Routinely Reevaluate:
The business of optometric education is expanding, with several new schools opening in recent years.  If we expect to remain a top institution for optometric learning, we cannot rest on our laurels.  Instead, we’re actively engaged in anticipating the evolution of the profession, so that we can stay on top and remain competitive in the coming years and continue to draw the very best optometry students to Memphis.  We already have the best clinical facility for optometric learning, and we’re opening our new state-of-the-art academic facility next year to enable our distinguished faculty to teach our didactic program most effectively. We’ve also developed a robust Quality Enhancement Program (QEP), emphasizing Service Learning, and this program will grow dramatically in the coming year. 

Each year, we review our Strategic Plan in the context of current industry demands and make adjustments as necessary to stay in front of the pack, never satisfied to be “average.”  This commitment to Process Improvement for the benefit of our students will enable us to succeed in the future, despite the changing landscape of our industry.

-- Dr. Richard Phillips

Do you have a strategic plan for your business? What challenges have you faced, and in what ways have you had to alter your plan to compensate? Comment below.

Southern College of Optometry was established in Memphis, Tenn., in 1932. SCO is an independent, not-for-profit institution of higher education with nearly 500 students from 40 states. The Eye Center at SCO serves nearly 80,000 patients annually, helping make the college one of the top in the nation for clinical optometric education. SCO’s Community Outreach Program reaches more than 12,000 children through vision screenings provided annually to Shelby County, Tennessee, students in public, private and charter schools. For more information, please visit or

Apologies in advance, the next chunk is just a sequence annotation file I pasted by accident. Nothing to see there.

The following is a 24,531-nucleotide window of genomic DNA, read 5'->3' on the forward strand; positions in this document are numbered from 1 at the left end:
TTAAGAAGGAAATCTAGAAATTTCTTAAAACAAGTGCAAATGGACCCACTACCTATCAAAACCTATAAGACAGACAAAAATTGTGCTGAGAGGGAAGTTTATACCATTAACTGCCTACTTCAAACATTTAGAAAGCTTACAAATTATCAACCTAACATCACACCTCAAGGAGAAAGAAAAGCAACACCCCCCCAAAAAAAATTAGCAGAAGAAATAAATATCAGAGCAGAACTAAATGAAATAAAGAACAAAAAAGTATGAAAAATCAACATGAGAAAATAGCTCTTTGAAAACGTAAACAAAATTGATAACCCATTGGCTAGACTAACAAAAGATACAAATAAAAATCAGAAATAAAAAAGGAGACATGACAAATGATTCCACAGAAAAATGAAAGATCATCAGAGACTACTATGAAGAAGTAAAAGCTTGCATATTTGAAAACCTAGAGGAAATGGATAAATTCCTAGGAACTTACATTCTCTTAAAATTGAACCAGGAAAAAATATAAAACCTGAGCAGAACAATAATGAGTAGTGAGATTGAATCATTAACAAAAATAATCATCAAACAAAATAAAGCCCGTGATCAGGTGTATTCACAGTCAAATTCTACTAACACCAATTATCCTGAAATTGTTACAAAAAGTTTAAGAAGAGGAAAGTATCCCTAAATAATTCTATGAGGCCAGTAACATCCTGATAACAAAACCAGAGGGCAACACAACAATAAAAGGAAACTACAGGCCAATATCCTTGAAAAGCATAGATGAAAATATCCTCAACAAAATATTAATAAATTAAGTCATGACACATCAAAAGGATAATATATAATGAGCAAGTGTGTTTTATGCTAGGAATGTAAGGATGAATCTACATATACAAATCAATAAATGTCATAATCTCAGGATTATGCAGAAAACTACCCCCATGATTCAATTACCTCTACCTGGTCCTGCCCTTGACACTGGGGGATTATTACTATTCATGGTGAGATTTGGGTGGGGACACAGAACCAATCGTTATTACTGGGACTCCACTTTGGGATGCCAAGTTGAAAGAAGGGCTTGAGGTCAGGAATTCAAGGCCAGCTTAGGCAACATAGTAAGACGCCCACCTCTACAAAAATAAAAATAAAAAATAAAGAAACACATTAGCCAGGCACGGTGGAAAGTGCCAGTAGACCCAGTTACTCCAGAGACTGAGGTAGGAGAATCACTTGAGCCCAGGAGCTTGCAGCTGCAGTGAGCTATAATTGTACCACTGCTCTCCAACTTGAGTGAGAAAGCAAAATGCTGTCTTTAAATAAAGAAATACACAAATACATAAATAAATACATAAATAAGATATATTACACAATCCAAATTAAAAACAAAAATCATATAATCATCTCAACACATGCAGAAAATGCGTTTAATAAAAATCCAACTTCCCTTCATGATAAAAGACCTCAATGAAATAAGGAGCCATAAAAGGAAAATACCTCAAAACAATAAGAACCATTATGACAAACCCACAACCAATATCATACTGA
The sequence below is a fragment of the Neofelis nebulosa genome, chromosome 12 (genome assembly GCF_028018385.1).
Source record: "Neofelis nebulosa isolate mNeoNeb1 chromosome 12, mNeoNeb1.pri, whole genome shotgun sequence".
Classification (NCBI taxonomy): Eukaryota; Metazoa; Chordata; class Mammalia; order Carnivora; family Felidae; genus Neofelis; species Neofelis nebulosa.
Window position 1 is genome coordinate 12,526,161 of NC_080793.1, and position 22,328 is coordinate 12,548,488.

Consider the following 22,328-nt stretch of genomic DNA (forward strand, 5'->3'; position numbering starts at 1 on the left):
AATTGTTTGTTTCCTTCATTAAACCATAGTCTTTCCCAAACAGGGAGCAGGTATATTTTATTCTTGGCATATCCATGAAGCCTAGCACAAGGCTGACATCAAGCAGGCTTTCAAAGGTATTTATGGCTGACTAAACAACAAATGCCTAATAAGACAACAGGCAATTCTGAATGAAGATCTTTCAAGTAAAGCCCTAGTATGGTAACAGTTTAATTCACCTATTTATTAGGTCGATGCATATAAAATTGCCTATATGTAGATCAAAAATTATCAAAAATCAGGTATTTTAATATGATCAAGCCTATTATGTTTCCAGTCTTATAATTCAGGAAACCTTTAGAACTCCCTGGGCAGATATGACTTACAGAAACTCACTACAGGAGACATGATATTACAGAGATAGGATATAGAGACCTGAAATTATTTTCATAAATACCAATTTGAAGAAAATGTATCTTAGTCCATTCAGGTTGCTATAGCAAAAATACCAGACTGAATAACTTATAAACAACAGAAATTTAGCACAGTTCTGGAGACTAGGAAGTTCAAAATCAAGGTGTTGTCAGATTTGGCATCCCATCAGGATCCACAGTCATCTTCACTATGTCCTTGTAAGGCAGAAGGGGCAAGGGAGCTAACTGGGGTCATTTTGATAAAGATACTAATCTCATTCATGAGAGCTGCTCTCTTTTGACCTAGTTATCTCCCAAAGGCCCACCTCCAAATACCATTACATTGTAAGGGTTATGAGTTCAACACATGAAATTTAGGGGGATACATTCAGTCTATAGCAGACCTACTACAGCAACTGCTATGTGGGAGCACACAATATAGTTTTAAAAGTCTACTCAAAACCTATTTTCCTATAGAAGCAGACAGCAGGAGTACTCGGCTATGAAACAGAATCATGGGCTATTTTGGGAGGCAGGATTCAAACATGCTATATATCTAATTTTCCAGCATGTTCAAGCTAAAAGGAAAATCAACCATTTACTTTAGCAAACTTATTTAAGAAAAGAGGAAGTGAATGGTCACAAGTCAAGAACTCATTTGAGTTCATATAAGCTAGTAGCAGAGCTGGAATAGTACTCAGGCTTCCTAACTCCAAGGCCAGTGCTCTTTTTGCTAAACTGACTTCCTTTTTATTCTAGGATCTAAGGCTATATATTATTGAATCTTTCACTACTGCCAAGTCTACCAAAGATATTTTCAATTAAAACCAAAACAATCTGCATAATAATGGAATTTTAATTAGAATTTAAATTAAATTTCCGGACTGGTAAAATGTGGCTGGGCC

Dr. Richard W. Phillips serves as President of Southern College of Optometry, a position he’s held since his appointment in 2007. A Fellow of the American Academy of Optometry, Dr. Phillips was named “Optometrist of the Year” in 1998 by the Tennessee Association of Optometric Physicians. He is a member of the Association of Memphis Colleges and Universities and served as an Executive Committee member for the Tennessee College Association. He serves on the Board of TICUA, the Tennessee Independent Colleges and Universities Association, and serves on the Executive Committee of the Association of Schools and Colleges of Optometry.  In 2011, he was inducted as a diplomat for the interdisciplinary National Academies of Practice.

Why did SCO begin the process of discontinuing a partnership with Memphis City Schools? Why are they no longer providing eye services to Memphis School Children?
12/20/2012 11:02:25 AM

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The latest news from the Greater Memphis Chamber. For more information, contact Director of Communications Christina Meek at (901) 543-3504 ( or Communications Specialist Jenny C. Fish at (901) 543-3558 (